What an exciting ride!

Monday, 2 July 2018

Wow… what a ride!

Nearly six months ago, here I was… arriving on the third biggest island in Greece and center stage of one of the biggest humanitarian crises on European soil. Today, in what it feels like years later, I am ready to leave this incredible place. In my bag, I still carry the same old clothes I came with, but within me, I bring along wonderful people and experiences that I will treasure for the rest of my life.

I like to say that Lesvos is like another dimension. This “huge island”, just some kilometers away from Turkey and with a population of a little bit over 80.000 people, is housing more than 10.000 refugees from Syria, Iraq, Afghanistan and many other countries. During the crises, in 2015 and 2016, hundreds of thousands of refugees came through tiny coastal villages, who saw their precious tourists vanish unexpectedly. For the thousands of volunteers who come here from all over the world every year (including myself), the humanitarian world sucks you in. You breathe projects, calls for applications, social media postings, numbers of boat arrivals, and crowdfunding campaigns. While things may be calm one day, the world may fall apart during the next.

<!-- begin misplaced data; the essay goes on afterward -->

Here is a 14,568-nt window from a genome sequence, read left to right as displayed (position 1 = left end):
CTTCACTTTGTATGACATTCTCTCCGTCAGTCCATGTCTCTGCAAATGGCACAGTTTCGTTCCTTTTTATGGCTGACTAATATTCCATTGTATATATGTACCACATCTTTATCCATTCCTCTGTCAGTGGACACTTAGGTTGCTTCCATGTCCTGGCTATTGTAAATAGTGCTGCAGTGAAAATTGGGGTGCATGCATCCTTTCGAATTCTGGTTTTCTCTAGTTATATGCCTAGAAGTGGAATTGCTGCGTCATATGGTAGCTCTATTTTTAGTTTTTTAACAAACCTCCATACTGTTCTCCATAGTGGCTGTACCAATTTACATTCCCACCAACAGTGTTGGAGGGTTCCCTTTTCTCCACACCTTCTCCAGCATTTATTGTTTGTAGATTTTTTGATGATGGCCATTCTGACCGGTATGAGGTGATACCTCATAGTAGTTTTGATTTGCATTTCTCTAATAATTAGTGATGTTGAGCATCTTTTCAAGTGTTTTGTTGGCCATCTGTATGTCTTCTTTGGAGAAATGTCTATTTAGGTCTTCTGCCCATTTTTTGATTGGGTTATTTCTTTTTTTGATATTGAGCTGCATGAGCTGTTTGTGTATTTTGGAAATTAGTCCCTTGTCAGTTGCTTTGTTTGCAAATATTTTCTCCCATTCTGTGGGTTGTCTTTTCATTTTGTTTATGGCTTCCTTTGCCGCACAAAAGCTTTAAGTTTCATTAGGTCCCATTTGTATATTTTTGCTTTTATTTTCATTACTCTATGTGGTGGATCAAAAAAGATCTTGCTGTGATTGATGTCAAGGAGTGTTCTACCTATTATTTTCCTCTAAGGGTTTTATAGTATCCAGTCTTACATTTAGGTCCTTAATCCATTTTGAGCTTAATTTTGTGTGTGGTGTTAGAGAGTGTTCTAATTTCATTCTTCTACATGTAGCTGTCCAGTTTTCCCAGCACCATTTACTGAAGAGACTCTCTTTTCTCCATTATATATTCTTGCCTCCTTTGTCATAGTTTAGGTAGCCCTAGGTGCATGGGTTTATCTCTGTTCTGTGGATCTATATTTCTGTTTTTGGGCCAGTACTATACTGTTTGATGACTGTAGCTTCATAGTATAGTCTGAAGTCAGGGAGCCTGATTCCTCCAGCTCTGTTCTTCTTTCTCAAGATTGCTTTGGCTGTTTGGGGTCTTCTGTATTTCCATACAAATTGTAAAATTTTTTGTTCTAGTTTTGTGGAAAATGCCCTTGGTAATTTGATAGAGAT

Lesvos is not that far away for me, it is actually just 35 min away from Athens by plane. But for 10.000 people that live on this island, Lesvos is really far, almost too far. Since 2016, refugees are not allowed to get out of the island, which means that they need to wait until the end of their asylum process to be reallocated to the mainland, or “Europe”. Meanwhile, they live in one of the island’s three camps – Moria, KaraTepe or Pikpa. The wait can take months, often more than one year. Those in Moria are forced to live in one of the world’s most inhumane refugee camps, known for human rights violations and deplorable conditions. “Lucky” are the ones who manage to get out. Many are deported, detained or forced to go under the radar.

Six months ago, it felt right to come and help these people as much as I could with the skills I had. I am not a doctor or a nurse, a builder or a lawyer – valuable jobs in these environments – but I still decided to dive into this “world”. All this time later, I am confident that I’ve done my best and hope that I contributed somehow to these people’s lives.

Refugees and migrants are forgotten, and the world tends to treat them as numbers… invaders… terrorists. It’s up to us to see them as humans again.

What an exciting ride! Thank you, Lesvos!